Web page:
Some people will also say that using coffee grounds as a mulch is a good way to add moisture to the soil, but in reality a regular watering routine is the best source for that! And, as you will see using coffee grounds as a mulch on elephant ears is actually not such a great idea.
So here is quick recap of the pros for using coffee as a plant fertilizer.
The pros for using coffee on elephant ears:
- Can add nitrogen to the soil.
- Might kill snails and slugs.
- Adds additional moisture to soil.
The cons of using coffee on elephant ears
As with all indoor and outdoor plants there are far more reasons not to use coffee as a fertilizer, or mulch, than there are reasons to use it.
Coffee grounds contain anti-bacterial qualities. Some people will tout this as a benefit because those anti-bacterial properties will help to kill pests in the soil. However, there is a very negative side-effect to this.
Well, just as the anti-bacterial properties of coffee can help kill certain pests, it can also kill the beneficial microbes in the soil that are responsible for creating the nutrients that your plant needs to thrive. Without these microbes, nitrogen and nutrients are not created because there is no longer any process available by which organic material is converted into these essential elements.
It is the microbes that eat the organic matter and convert it into nitrogen and nutrients. Too much coffee kills them.
Additionally, coffee has some allelopathic properties. Plant allelopathy simply refers to the chemical warfare that occurs in the soil when one plant suppresses another in order to take all the resources for itself. Some plants, including many vegetables, will be adversely affected by adding coffee grounds to the surrounding soil.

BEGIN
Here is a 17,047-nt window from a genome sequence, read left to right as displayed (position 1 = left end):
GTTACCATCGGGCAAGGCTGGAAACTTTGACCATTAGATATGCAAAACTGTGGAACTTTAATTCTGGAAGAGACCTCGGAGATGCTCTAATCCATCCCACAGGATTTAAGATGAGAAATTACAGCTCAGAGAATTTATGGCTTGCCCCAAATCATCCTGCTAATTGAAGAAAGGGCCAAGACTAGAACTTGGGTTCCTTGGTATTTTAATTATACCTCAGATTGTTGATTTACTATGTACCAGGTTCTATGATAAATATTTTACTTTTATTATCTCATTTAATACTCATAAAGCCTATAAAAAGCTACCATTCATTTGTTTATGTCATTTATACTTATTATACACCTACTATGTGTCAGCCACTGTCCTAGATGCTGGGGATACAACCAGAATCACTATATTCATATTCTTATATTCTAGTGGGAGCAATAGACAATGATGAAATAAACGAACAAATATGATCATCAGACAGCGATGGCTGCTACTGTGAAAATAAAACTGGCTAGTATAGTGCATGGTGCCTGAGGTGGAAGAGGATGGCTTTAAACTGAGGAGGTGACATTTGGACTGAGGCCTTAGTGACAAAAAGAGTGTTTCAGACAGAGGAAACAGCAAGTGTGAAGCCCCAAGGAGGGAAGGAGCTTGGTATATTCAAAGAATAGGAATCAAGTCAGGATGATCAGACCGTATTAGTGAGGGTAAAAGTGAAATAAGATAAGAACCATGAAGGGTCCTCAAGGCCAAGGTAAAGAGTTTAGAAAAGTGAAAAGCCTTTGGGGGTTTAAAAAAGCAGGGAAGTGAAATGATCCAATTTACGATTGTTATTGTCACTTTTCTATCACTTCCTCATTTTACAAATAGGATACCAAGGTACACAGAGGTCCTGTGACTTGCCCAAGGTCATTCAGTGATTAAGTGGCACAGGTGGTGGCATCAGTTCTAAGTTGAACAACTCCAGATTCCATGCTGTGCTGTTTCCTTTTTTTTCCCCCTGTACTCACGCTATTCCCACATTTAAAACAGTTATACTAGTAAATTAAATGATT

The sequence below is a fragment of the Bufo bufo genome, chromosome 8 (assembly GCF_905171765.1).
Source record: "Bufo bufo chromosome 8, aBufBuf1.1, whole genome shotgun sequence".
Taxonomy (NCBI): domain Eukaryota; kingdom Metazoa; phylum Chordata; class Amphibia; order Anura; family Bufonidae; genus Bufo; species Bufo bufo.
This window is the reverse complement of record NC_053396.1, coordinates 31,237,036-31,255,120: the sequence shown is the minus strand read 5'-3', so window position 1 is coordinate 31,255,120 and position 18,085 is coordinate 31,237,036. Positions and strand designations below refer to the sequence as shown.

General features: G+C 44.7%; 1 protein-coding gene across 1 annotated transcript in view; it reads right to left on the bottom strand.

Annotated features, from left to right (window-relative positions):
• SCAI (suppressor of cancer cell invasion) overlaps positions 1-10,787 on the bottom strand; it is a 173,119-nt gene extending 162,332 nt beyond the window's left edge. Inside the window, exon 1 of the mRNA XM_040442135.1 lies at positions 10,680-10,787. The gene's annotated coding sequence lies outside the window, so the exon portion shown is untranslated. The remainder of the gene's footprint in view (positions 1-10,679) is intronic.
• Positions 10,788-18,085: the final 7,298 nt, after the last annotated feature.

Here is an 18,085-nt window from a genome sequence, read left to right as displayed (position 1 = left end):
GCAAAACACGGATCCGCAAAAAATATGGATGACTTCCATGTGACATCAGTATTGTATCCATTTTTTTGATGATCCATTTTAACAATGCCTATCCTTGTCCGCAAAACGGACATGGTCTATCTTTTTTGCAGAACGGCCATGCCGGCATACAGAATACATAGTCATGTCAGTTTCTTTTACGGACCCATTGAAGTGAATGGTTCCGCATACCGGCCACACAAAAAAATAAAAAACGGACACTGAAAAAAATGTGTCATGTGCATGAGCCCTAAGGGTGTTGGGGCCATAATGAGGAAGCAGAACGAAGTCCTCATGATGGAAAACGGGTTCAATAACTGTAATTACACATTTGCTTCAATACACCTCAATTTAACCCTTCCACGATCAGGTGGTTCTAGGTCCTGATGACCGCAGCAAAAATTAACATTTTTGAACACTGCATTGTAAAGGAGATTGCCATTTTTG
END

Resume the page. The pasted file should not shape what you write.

The caffeine in coffee also suppresses some plant growth and too much of it will suppress the growth of elephant ears. There is at least one scientific study which demonstrates clearly that adding spent coffee grounds directly to urban agriculture soils greatly reduces plant growth.
How much, is too much?
Your guess is as good as mine, and at the end of the day, if you decide to add coffee to your elephant ears that is what you will be doing … guessing.
What about using coffee grounds as a mulch?
Many self-proclaimed gardening experts will testify to the beneficial effects of using coffee grounds as a mulch but the truth is, it is a terrible mulch!
Coffee grounds tend to compact and form a layer over the soil thus preventing both air and water from penetrating the soil and getting to plant roots. If you use coffee grounds as a mulch around your elephant ear plant it will block moisture from getting to the plant.
There are, though, ways to minimize this effect.